I’d bet you’re definitely aware that your backlink profile is one of Google’s top 3 ranking factors.

We’ve covered the reasons to keep a clean backlink profile before, but to recap:

  • Poor visibility of JavaScript backlinks impacts your ability to keep a clean backlink profile. If you can’t see all the links pointing to your site, you don’t know which links to disavow. Your ability to combat negative SEO is weaker.
  • Likewise, since Google can see JavaScript backlinks, it’s likely using them in its evaluation of link-based penalties. If you can’t see backlinks from JavaScript, you have no way of combating a penalty that’s based on bad JavaScript backlinks.
  • Knowing who has linked to your site gives you a valuable opportunity to cultivate a relationship. Missing JavaScript backlinks means you miss that opportunity.
  • Google uses internal links to learn about your site’s architecture. Understanding the JavaScript internal backlinks in your site gives you a better understanding of how Google perceives your site’s architecture.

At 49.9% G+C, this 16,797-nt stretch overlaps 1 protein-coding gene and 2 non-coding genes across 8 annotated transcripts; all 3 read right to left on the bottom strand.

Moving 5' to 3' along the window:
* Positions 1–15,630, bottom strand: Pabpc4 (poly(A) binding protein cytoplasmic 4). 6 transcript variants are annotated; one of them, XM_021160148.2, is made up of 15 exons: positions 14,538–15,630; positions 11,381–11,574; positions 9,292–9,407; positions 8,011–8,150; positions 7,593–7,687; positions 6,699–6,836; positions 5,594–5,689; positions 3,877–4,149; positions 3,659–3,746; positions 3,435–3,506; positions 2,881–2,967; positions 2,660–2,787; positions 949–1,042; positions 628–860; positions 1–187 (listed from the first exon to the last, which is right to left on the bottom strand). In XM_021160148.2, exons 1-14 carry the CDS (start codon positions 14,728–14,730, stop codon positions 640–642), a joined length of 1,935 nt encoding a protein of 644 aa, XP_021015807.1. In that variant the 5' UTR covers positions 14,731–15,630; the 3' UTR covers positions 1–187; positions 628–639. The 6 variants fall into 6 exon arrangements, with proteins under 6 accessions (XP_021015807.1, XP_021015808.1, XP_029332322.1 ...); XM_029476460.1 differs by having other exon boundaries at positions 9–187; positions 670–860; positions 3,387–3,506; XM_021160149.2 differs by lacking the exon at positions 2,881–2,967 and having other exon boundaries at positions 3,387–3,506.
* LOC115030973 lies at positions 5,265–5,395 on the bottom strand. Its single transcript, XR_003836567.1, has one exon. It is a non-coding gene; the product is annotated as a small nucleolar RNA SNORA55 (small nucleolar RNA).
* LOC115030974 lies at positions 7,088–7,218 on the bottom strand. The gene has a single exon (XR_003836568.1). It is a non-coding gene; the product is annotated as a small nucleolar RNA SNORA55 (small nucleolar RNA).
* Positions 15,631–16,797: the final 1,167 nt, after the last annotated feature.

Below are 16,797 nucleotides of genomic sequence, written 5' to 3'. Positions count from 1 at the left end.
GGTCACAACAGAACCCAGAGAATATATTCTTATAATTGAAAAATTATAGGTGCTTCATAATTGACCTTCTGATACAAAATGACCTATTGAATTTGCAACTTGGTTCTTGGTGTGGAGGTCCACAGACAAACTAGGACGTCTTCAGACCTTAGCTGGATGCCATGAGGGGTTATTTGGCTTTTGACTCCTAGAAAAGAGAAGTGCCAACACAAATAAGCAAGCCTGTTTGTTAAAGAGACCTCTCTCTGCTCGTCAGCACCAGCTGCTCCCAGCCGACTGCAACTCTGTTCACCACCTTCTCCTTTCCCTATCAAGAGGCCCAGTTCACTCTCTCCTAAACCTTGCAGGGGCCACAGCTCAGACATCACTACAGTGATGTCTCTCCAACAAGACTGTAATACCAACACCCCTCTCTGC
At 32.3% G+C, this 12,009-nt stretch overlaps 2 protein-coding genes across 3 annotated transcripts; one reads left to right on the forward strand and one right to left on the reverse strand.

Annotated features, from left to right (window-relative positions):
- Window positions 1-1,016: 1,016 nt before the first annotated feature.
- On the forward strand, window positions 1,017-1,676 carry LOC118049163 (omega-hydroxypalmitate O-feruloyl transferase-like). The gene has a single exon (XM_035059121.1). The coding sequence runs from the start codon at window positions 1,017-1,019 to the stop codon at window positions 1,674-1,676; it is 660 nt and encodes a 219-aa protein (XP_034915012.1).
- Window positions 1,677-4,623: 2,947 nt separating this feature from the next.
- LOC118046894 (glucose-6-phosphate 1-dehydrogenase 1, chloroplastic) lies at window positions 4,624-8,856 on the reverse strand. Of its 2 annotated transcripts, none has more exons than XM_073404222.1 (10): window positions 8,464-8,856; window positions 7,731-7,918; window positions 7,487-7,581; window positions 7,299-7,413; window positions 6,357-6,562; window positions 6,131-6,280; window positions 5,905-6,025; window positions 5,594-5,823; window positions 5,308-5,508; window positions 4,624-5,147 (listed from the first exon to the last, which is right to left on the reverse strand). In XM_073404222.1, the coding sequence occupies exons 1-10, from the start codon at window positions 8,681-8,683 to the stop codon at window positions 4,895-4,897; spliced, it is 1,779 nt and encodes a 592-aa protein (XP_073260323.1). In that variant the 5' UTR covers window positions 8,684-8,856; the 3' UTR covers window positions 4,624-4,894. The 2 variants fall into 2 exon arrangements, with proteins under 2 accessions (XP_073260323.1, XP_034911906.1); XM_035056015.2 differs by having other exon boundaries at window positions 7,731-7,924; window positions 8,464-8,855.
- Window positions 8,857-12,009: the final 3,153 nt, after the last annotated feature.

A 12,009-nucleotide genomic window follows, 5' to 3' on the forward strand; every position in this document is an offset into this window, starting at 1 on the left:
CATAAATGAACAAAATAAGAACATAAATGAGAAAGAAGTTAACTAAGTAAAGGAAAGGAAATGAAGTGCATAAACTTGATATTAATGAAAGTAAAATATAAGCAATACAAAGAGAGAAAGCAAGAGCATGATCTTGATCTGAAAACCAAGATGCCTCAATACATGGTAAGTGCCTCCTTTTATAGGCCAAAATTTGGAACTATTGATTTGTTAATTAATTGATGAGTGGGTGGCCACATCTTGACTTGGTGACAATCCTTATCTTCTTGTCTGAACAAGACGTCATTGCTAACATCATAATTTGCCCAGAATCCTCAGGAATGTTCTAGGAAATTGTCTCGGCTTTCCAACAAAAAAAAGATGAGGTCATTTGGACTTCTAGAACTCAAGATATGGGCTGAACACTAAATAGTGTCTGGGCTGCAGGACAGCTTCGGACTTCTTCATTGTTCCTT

If you’re ignoring JavaScript backlinks and you notice your rankings and traffic and revenue are dropping, perhaps it’s because you’re being attacked by JavaScript backlinks that most SEO tools don’t report on.

Is it beneficial to build or have JavaScript backlinks?

Yes. Since Google treats all links coming to a page as backlinks, regardless of whether they’re coming from HTML or JavaScript, having JavaScript backlinks is a good thing.

However, all the caveats around building links still apply. You don’t want to build spammy backlinks to your website. You also don’t want to build JavaScript backlinks that somehow subvert Google’s guidelines and best practices.

We’ve mentioned that you shouldn’t hack other websites to hide backlinks in JavaScript before, but I wanted to take this opportunity to remind you not to do that. 🙂

Are JavaScript backlinks safe to have in my backlink profile?